Mercury: The Solar System's Ground State
October 12, 2020
Charles deAnne, "The Matterhorn Paradox"
Of all analogous properties between atomic electron orbits and gravitational orbits, none appear to be more precise than the observation that atoms have well defined minimum orbital radii, each a simple function of the fine structure constant.
Mercury occupies the minimum orbital radius in the Solar System:
The following published values were used in the above equations.
Product of Gravitational constant and mass of the Sun:
Fine Structure constant:
Speed of light:
Since specific gravitational potential energy is given by -GMcentral body/R, and Mercury occupies the minimum orbital radius of the Solar System, it appears that the minimum potential energy per unit planet mass of any gravitational orbital system is independent of the central mass:
Mercury's ancient history
Mercury, both the element and the planet, were known to ancient civilizations. Liquid Mercury has been found in 3,500-year-old Egyptian tombs.
Scarcer than uranium, Mercury constitutes only 0.5 ppm of the Earth's crust and is rarely found in liquid state. The presence of liquid Mercury in tombs indicate it was most likely mined and refined from cinnabar, the mercury sulfide ore. Cinnabar, in spite of being highly toxic, was used by Paleolithic painters to decorate caves in Spain and France 30,000 years ago. (Royal Society of Chemistry)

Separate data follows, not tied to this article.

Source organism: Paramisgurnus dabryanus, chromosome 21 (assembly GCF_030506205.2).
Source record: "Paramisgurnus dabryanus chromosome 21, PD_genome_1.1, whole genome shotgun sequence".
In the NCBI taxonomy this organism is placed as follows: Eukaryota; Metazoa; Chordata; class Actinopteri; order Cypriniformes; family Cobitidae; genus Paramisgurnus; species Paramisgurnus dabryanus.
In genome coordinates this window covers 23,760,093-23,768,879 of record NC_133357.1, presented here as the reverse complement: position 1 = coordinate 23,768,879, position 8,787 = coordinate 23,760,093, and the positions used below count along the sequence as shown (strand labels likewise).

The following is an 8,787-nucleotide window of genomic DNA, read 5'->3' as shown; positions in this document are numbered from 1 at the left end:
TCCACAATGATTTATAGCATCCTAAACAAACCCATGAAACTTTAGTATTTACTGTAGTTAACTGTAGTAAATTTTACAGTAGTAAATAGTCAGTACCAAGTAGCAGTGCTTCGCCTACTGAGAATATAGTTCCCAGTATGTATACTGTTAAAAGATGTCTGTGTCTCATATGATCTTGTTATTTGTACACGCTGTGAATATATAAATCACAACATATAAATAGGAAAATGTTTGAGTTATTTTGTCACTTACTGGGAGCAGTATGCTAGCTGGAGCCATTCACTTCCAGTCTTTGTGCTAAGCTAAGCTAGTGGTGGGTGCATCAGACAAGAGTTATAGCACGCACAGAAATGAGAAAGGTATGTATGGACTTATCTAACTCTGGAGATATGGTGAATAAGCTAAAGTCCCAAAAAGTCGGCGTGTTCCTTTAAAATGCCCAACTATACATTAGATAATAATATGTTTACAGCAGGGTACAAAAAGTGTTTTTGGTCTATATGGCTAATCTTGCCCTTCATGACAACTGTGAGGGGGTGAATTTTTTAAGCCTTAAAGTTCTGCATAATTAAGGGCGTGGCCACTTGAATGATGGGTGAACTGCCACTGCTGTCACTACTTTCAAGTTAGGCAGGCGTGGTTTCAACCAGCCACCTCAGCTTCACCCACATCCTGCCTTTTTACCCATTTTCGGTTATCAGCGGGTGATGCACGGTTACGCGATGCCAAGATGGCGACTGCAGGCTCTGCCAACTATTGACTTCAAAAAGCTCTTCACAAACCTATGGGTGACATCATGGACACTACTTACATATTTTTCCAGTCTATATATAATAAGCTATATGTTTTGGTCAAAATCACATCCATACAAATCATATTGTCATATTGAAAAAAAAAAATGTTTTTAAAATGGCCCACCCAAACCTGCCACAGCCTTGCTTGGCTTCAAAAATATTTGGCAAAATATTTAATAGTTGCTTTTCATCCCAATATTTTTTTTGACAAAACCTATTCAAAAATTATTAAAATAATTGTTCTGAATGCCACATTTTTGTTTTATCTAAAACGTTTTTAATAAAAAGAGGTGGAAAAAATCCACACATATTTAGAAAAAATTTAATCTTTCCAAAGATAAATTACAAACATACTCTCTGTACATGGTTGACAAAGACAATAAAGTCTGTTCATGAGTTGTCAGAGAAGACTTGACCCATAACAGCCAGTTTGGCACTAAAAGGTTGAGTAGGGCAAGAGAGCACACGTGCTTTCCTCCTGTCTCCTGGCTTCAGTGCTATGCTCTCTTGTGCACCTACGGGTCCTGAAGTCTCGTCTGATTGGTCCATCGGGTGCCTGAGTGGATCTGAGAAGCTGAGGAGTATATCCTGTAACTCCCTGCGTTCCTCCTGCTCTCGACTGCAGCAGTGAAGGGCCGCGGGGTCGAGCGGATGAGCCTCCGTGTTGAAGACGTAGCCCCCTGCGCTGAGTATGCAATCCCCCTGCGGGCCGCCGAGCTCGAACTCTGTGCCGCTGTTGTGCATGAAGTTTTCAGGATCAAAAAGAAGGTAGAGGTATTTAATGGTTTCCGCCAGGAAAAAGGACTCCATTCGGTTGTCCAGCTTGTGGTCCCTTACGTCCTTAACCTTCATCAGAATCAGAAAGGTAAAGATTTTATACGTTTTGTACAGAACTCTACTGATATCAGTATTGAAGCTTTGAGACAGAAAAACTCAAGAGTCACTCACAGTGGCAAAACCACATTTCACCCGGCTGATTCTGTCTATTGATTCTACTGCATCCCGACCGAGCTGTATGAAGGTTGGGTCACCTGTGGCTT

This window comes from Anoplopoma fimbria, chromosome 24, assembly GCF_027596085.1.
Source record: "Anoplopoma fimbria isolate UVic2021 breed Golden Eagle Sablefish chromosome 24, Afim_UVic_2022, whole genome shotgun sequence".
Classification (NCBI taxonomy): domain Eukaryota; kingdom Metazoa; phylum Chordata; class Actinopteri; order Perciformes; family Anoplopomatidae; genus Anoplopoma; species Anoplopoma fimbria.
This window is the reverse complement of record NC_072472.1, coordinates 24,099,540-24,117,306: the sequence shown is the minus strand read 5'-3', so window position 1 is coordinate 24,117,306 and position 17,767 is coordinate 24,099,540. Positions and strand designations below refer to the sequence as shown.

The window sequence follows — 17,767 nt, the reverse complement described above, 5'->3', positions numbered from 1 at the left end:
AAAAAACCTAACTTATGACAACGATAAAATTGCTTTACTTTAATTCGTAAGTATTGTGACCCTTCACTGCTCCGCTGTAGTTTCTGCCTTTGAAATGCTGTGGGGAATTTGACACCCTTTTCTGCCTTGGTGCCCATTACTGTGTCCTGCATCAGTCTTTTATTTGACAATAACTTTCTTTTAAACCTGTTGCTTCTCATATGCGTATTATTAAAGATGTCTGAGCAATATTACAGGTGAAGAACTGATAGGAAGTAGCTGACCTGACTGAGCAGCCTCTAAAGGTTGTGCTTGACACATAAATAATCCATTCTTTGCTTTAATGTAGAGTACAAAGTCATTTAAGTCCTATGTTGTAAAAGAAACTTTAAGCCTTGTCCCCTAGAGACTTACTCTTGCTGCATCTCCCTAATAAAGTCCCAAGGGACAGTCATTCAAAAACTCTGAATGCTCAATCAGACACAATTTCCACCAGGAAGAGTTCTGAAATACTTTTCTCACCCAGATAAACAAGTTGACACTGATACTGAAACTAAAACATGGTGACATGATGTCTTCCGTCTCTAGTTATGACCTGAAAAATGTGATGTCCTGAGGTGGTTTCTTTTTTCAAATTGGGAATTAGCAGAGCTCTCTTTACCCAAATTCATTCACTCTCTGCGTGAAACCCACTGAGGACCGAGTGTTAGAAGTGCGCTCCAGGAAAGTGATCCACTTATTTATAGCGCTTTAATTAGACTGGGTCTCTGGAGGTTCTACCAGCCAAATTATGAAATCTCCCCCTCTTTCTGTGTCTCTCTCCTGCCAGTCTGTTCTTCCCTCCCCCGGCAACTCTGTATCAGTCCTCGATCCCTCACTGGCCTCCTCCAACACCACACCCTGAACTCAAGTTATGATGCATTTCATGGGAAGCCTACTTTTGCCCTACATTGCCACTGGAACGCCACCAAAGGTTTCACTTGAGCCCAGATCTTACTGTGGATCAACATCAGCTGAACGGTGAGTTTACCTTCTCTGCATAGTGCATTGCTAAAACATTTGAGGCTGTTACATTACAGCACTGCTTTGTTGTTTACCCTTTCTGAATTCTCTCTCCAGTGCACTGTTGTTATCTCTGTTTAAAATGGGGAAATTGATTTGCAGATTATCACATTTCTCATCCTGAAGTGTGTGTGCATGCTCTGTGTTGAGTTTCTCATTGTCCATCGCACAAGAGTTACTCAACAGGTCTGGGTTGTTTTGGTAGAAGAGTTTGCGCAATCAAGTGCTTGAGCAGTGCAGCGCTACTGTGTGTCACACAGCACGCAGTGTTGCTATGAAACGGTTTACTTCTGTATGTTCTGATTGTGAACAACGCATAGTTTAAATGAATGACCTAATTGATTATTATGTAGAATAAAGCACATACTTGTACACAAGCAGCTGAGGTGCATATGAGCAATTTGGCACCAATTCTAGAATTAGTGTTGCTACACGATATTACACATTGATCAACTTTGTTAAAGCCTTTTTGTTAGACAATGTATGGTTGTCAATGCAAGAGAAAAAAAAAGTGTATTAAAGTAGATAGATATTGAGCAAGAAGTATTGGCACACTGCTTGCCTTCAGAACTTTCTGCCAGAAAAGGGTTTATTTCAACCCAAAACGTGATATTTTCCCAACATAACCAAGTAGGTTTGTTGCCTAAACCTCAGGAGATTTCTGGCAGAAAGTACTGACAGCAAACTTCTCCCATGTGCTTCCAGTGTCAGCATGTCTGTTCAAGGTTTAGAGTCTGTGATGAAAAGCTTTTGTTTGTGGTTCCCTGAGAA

The name, 'Mercury', has been passed down from antiquity for the element, the planet, and the wing-footed Roman god, presumably for their shared reputation for speed. Mercury is the fastest planet in the solar system, and the element, nicknamed 'quick-silver', has a high surface tension which forms slippery droplets that evade capture.
Yet, there is another commonality between the planet and the element- one that might suggest ancient humans were more enlightened than we usually assume. The finding presented here demonstrates that Mercury's orbit represents the maximum centrifugal acceleration that can be balanced by Sun's gravity- in effect defining the maximum force per kilogram planet mass that can be exerted by the Sun. Mercury's centrifugal force might be imagined to be the tensile strength of the space between the Sun and the planet.
This is reminiscent of an earlier paradigm shift, when we came to understand that the tensile strength of the vacuum is exactly zero- that it is not the vacuum that pulls a column of Mercury to a height of almost 30 inches, but rather the weight of the atmosphere that pushes it up.
Perhaps we will someday view the centrifugal force of the planet Mercury, not as the tensile force of the vacuum, but rather as a measure of gravitational pressure in our region of the Cosmos.
Is it possible that ancient humans used both the element Mercury and the planet Mercury as barometers; one measuring air pressure, the other gravitational pressure?